By Glenn Greenwald
During his Tuesday night address to the U.S. Congress, President Trump paid tribute to Ryan Owens, the Navy SEAL killed in the January commando raid in Yemen that Trump ordered. As he did so, television cameras focused for almost four full minutes on Owens’s grieving wife, Carryn, as she wept and applauded while sitting next to and periodically being touched by Trump’s glamorous daughter Ivanka. The entire chamber stood together in sustained applause, with Trump interjecting scripted, lyrical expressions of support and gratitude for her husband’s sacrifice.
It was, as intended, an obviously powerful TV moment. Independent of the political intent behind it, any well-functioning human being would feel great empathy watching a grieving spouse mourning and struggling to cope emotionally with the recent, sudden death of her partner. The majestic setting of the U.S. Congress, solemnly presided over by the U.S. president, vested the moment with political gravity.
Media commentators predictably gushed that this was the moment Trump became “presidential.” Meanwhile, the U.S. media’s most reliable partisan warriors, horrified that the moment might benefit Trump, instantly accused him of exploiting these emotions, and exploiting Carryn Owens herself, for his own political benefit.
While there is certainly truth in the claim that Trump’s use of the suffering of soldiers and their families is politically opportunistic, even exploitative, this tactic is hardly one Trump pioneered. In fact, it is completely standard for U.S. presidents. Though Trump’s attackers did not mention it, Obama often included tales of the sacrifice, death, and suffering of soliders in his political speeches — including when he devoted four highly emotional minutes in his 2014 State of the Union address to narrating the story of, and paying emotional tribute to, Sgt. Cory Remsburg, who was severely wounded by a roadside bomb in Afghanistan:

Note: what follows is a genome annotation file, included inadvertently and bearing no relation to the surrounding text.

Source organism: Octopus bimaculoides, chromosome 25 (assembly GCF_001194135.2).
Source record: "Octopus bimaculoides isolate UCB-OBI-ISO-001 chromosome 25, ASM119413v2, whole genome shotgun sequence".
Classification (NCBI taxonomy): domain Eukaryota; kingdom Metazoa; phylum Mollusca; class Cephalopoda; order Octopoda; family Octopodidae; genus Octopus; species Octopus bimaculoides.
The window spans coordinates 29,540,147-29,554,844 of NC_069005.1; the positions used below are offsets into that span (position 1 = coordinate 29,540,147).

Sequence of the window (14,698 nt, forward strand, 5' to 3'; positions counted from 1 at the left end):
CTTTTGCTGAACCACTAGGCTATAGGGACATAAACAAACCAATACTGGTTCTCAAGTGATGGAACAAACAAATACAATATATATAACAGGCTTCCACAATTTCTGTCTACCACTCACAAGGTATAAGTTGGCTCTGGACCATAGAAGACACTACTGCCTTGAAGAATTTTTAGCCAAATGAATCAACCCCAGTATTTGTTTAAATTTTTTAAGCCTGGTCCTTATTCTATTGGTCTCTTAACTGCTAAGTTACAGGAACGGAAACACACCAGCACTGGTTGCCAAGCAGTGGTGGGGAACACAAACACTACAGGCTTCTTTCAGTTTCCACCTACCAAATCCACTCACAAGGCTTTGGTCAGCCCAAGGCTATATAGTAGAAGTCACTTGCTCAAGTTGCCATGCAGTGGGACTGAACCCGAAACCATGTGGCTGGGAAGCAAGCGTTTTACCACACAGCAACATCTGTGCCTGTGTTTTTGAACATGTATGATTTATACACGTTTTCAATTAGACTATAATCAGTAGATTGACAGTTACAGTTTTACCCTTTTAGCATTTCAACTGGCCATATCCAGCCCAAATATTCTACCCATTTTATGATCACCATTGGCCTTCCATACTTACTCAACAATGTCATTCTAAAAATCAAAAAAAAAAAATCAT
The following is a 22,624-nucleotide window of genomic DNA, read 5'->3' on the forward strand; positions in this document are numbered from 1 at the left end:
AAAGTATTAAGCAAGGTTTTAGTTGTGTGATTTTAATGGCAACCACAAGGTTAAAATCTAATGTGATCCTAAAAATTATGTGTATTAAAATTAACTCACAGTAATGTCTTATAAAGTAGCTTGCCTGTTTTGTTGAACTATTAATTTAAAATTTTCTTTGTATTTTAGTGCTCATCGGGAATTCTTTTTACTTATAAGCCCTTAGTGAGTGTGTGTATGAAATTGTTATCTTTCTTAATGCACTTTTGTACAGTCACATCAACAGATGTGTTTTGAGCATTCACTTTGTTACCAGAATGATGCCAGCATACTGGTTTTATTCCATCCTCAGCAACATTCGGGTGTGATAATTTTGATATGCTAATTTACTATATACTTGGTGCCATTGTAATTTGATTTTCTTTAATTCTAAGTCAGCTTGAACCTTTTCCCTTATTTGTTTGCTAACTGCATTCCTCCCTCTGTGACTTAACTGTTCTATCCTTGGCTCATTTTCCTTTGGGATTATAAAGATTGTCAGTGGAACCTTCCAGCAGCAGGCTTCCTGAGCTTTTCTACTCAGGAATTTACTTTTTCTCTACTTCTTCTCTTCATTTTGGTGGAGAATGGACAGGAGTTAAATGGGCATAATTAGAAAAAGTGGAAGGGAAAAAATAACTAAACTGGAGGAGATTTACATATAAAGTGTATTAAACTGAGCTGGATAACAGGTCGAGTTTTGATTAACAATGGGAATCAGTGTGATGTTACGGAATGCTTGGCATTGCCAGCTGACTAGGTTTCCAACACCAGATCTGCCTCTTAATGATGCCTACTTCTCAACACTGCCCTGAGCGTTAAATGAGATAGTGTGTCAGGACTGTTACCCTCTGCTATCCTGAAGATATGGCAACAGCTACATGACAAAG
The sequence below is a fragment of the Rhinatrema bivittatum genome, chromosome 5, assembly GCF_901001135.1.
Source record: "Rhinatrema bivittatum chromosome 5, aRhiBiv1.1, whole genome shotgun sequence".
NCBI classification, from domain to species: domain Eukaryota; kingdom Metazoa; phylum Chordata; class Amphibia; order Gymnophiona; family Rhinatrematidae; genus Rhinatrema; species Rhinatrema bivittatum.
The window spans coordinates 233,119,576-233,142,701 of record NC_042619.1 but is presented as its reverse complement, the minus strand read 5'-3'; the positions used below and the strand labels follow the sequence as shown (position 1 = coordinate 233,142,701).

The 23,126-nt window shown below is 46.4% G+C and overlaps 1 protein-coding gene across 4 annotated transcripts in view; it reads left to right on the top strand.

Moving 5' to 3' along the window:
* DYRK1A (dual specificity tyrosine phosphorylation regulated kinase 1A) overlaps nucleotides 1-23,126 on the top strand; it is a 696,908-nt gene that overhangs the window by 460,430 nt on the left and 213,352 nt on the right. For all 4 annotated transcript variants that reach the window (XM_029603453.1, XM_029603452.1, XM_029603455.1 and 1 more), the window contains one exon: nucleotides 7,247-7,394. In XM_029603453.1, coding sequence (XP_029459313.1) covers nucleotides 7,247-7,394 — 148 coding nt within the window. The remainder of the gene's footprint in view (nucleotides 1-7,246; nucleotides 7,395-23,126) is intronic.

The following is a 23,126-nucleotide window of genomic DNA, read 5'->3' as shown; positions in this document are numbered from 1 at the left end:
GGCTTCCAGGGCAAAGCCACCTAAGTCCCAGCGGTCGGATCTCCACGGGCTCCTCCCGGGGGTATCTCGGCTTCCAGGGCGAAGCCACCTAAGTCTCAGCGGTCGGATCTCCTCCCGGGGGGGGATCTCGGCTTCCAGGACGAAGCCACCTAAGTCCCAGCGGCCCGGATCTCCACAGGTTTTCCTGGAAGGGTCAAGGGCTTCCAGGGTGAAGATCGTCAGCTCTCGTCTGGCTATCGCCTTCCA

George W. Bush also hauled soldiers wounded in his wars before cameras during his speeches, such as his 2007 State of the Union address, where he paid tribute to Sgt. Tommy Rieman, wounded in Iraq.
There are reasons presidents routinely use the suffering and deaths of U.S soldiers and their families as political props. The way in which these emotions are exploited powerfully highlights important aspects of war propaganda generally, and specifically how the endless, 15-year-old war on terror is sustained.
The raid in Yemen that cost Owens his life also killed 30 other people, including “many civilians,” at least nine of whom were children. None of them were mentioned by Trump in last night’s speech, let alone honored with applause and the presence of grieving relatives. That’s because they were Yemenis, not Americans; therefore, their deaths, and lives, must be ignored (the only exception was some fleeting media mention of the 8-year-old daughter of Anwar al-Awlaki, but only because she was a U.S. citizen and because of the irony that Obama killed her 16-year-old American brother with a drone strike).